hexametric


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hex·am·e·ter

 (hĕk-săm′ĭ-tər)
n.
1. Verse written in lines of six metrical feet, especially classical verse in which the first four feet of each line are either dactylic or spondaic, the fifth dactylic, and the sixth spondaic.
2. A single line of such verse.

[Latin, from Greek hexametros, having six metrical feet : hexa-, hexa- + metron, meter; see meter1.]

hex′a·met′ric (hĕk-sə-mĕt′rĭk), hex′a·met′ri·cal (-rĭ-kəl) adj.
Mentioned in ?
References in classic literature ?
It is unfortunately impossible to trace the plan of the poem, which presumably detailed the adventures of this unheroic character: the metre used was a curious mixture of hexametric and iambic lines.
Therefore the cover of a book on the origins of the vocal alphabet (Figure 1) shows both an image of an early Greek inscription and the spectrogram of the same hexametric verse line spoken by Barry Powell, one of the most original scholars on that subject(Ernst & Kittler, 2006); see Powell (1991, 2002).
After his interpolation of a twenty-six-line hexametric invocation to raise the dead, a passage that relies heavily on non-Homeric, non-Greek mysticism, Africanus changes voice from Odysseus's and concludes his eighteenth [TEXT NOT REPRODUCIBLE IN ASCII]:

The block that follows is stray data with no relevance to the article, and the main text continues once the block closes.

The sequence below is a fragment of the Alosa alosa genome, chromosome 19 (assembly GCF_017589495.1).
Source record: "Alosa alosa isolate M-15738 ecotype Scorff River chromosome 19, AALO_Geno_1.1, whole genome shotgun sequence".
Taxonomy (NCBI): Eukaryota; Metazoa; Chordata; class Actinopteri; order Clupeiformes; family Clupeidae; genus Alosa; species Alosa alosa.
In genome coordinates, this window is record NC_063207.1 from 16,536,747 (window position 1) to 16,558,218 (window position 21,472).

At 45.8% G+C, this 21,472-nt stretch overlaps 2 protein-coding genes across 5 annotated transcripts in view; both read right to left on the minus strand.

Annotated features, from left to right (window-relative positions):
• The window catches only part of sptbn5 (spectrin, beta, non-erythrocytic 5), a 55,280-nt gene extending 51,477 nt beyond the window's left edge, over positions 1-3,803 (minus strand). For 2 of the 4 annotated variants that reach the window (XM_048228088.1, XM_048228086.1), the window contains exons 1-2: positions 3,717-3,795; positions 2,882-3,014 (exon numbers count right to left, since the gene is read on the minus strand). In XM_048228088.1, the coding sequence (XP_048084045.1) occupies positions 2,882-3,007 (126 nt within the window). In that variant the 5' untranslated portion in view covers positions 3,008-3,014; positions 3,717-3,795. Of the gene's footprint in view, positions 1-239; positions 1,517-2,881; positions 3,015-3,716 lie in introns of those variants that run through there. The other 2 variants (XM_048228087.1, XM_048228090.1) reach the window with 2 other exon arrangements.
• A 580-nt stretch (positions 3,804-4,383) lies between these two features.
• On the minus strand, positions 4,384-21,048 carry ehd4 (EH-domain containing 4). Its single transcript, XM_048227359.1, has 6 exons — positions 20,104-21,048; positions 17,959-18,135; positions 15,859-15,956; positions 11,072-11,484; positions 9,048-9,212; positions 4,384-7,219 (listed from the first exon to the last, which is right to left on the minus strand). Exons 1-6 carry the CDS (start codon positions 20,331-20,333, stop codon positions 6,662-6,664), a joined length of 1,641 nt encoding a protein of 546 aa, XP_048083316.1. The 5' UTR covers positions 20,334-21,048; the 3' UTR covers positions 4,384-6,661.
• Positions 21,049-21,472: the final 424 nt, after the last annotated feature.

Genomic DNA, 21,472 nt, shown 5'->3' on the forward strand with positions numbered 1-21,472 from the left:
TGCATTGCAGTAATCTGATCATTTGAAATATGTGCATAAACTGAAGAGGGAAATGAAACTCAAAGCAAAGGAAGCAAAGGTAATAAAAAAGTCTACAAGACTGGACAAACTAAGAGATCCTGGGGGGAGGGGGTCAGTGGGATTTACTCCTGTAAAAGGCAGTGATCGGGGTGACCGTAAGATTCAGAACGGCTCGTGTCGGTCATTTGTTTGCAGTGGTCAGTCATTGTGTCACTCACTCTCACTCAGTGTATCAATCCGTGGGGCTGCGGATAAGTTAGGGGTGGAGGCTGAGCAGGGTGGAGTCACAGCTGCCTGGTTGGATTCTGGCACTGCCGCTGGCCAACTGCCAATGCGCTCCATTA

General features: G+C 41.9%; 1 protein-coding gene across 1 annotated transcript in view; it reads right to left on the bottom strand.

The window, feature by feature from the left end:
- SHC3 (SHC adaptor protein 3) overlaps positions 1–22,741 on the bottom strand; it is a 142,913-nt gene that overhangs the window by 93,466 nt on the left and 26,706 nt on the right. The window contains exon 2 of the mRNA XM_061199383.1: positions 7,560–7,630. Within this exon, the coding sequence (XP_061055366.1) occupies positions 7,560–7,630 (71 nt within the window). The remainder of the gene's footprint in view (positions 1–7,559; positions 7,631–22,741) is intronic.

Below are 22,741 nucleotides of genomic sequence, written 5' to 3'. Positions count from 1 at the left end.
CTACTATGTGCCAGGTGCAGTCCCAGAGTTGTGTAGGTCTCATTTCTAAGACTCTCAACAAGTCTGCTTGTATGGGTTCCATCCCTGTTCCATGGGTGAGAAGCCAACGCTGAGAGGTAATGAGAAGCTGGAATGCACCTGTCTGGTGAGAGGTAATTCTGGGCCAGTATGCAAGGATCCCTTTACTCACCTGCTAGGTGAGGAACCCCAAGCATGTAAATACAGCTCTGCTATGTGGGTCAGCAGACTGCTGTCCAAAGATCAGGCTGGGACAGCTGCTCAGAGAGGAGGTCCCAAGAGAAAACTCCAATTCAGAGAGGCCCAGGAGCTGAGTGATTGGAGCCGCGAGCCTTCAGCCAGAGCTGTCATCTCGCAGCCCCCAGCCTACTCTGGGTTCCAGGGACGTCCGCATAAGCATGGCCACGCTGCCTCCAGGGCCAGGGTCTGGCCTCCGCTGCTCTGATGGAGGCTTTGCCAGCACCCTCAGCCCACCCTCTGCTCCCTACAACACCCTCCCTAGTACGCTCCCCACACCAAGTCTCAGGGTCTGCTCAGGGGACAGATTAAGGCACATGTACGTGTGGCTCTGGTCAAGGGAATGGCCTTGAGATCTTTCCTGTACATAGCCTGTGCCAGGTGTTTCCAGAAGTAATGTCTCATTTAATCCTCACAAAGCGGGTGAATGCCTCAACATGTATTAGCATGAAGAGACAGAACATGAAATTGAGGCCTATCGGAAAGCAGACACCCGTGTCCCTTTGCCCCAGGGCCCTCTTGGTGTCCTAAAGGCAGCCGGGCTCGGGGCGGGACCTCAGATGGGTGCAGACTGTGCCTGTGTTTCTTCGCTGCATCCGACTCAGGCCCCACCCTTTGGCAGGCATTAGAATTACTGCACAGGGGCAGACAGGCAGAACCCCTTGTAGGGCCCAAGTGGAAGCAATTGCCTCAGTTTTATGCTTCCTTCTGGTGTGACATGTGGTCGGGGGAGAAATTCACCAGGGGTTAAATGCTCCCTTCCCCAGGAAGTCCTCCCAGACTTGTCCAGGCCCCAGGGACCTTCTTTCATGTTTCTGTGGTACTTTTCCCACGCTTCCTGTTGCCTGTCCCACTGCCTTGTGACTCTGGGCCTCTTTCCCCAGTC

References to the hellebore can also be found in the hexametric poetry of Horace, who, as is well known, is Persius' main model (2).
It stands with Christian Bernhard Kayser's hexametric version, completed in 1763, as arguably the poem's most significant early reworking.
To mega biblion; book-ends, end-titles, and coronides in papyri with hexametric poetry.
Other examples of their displays of metrical prowess are "Tene putas, Daniel": here again, it cannot have been sung according to its metric, for its tune is that of "Salve festa dies" in elegiacs, onto which have been grafted hexameters; moreover, the next item ("Angelicum solita"), though hexametric, is set to the St.
67) On the other hand, habrocomes, with rough breathing, is found in Euripides as an epithet for a palm-tree, and it soon becomes very common in late hexametric poetry.
Chapter 4, "Questioning Authority," stands out in that it takes a different direction, namely assessing the role of hexametric poetry within Aristophanic plays.
3) What happened between the printed hexametric version and Batsanyi's private withdrawal of his translation?